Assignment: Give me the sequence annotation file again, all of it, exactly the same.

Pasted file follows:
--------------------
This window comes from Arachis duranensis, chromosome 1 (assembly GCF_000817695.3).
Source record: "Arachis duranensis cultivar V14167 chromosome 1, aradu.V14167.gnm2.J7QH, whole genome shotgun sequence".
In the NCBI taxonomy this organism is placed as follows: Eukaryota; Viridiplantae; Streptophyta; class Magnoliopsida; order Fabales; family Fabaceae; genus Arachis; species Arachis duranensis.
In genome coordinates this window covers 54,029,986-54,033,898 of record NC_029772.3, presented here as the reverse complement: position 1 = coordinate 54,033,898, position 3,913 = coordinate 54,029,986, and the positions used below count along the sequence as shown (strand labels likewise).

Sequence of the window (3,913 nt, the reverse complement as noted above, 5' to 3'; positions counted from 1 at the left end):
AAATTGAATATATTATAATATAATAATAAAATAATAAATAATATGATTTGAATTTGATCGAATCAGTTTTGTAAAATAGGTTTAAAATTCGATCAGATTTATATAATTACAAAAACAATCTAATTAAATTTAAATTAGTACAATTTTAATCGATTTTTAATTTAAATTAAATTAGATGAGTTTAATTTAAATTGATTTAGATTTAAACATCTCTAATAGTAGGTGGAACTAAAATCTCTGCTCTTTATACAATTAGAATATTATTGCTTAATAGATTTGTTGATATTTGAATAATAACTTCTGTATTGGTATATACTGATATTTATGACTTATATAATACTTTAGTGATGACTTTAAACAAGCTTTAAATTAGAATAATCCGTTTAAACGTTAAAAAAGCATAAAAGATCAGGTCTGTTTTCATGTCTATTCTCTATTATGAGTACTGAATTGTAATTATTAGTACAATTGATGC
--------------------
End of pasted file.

This window comes from Arachis duranensis, chromosome 1 (assembly GCF_000817695.3).
Source record: "Arachis duranensis cultivar V14167 chromosome 1, aradu.V14167.gnm2.J7QH, whole genome shotgun sequence".
In the NCBI taxonomy this organism is placed as follows: Eukaryota; Viridiplantae; Streptophyta; class Magnoliopsida; order Fabales; family Fabaceae; genus Arachis; species Arachis duranensis.
In genome coordinates this window covers 54,029,986-54,033,898 of record NC_029772.3, presented here as the reverse complement: position 1 = coordinate 54,033,898, position 3,913 = coordinate 54,029,986, and the positions used below count along the sequence as shown (strand labels likewise).

Sequence of the window (3,913 nt, the reverse complement as noted above, 5' to 3'; positions counted from 1 at the left end):
AAATTGAATATATTATAATATAATAATAAAATAATAAATAATATGATTTGAATTTGATCGAATCAGTTTTGTAAAATAGGTTTAAAATTCGATCAGATTTATATAATTACAAAAACAATCTAATTAAATTTAAATTAGTACAATTTTAATCGATTTTTAATTTAAATTAAATTAGATGAGTTTAATTTAAATTGATTTAGATTTAAACATCTCTAATAGTAGGTGGAACTAAAATCTCTGCTCTTTATACAATTAGAATATTATTGCTTAATAGATTTGTTGATATTTGAATAATAACTTCTGTATTGGTATATACTGATATTTATGACTTATATAATACTTTAGTGATGACTTTAAACAAGCTTTAAATTAGAATAATCCGTTTAAACGTTAAAAAAGCATAAAAGATCAGGTCTGTTTTCATGTCTATTCTCTATTATGAGTACTGAATTGTAATTATTAGTACAATTGATGC